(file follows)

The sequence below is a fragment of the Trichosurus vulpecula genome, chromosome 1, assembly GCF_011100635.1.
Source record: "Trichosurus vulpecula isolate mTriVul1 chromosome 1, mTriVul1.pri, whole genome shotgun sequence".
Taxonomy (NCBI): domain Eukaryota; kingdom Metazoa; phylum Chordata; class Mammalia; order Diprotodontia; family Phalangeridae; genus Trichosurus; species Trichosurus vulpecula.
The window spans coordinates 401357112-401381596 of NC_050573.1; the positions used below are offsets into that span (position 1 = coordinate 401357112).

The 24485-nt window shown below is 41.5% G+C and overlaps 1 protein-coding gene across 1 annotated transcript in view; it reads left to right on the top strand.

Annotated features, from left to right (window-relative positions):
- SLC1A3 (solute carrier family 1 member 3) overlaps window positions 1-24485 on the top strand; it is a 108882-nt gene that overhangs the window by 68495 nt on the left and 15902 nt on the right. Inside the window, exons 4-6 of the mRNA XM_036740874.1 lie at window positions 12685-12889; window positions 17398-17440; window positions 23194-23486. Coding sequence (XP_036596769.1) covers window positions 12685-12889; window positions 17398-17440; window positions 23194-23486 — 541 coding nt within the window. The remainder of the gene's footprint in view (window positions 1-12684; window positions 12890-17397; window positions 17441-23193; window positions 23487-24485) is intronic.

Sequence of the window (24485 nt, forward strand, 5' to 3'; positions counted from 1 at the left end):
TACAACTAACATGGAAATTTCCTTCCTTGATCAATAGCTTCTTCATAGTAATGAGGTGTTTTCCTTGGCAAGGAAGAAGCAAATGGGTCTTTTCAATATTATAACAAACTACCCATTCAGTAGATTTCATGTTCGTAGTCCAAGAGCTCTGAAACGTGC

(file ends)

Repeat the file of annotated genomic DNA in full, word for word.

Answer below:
The sequence below is a fragment of the Trichosurus vulpecula genome, chromosome 1, assembly GCF_011100635.1.
Source record: "Trichosurus vulpecula isolate mTriVul1 chromosome 1, mTriVul1.pri, whole genome shotgun sequence".
Taxonomy (NCBI): domain Eukaryota; kingdom Metazoa; phylum Chordata; class Mammalia; order Diprotodontia; family Phalangeridae; genus Trichosurus; species Trichosurus vulpecula.
The window spans coordinates 401357112-401381596 of NC_050573.1; the positions used below are offsets into that span (position 1 = coordinate 401357112).

The 24485-nt window shown below is 41.5% G+C and overlaps 1 protein-coding gene across 1 annotated transcript in view; it reads left to right on the top strand.

Annotated features, from left to right (window-relative positions):
- SLC1A3 (solute carrier family 1 member 3) overlaps window positions 1-24485 on the top strand; it is a 108882-nt gene that overhangs the window by 68495 nt on the left and 15902 nt on the right. Inside the window, exons 4-6 of the mRNA XM_036740874.1 lie at window positions 12685-12889; window positions 17398-17440; window positions 23194-23486. Coding sequence (XP_036596769.1) covers window positions 12685-12889; window positions 17398-17440; window positions 23194-23486 — 541 coding nt within the window. The remainder of the gene's footprint in view (window positions 1-12684; window positions 12890-17397; window positions 17441-23193; window positions 23487-24485) is intronic.

Sequence of the window (24485 nt, forward strand, 5' to 3'; positions counted from 1 at the left end):
TACAACTAACATGGAAATTTCCTTCCTTGATCAATAGCTTCTTCATAGTAATGAGGTGTTTTCCTTGGCAAGGAAGAAGCAAATGGGTCTTTTCAATATTATAACAAACTACCCATTCAGTAGATTTCATGTTCGTAGTCCAAGAGCTCTGAAACGTGC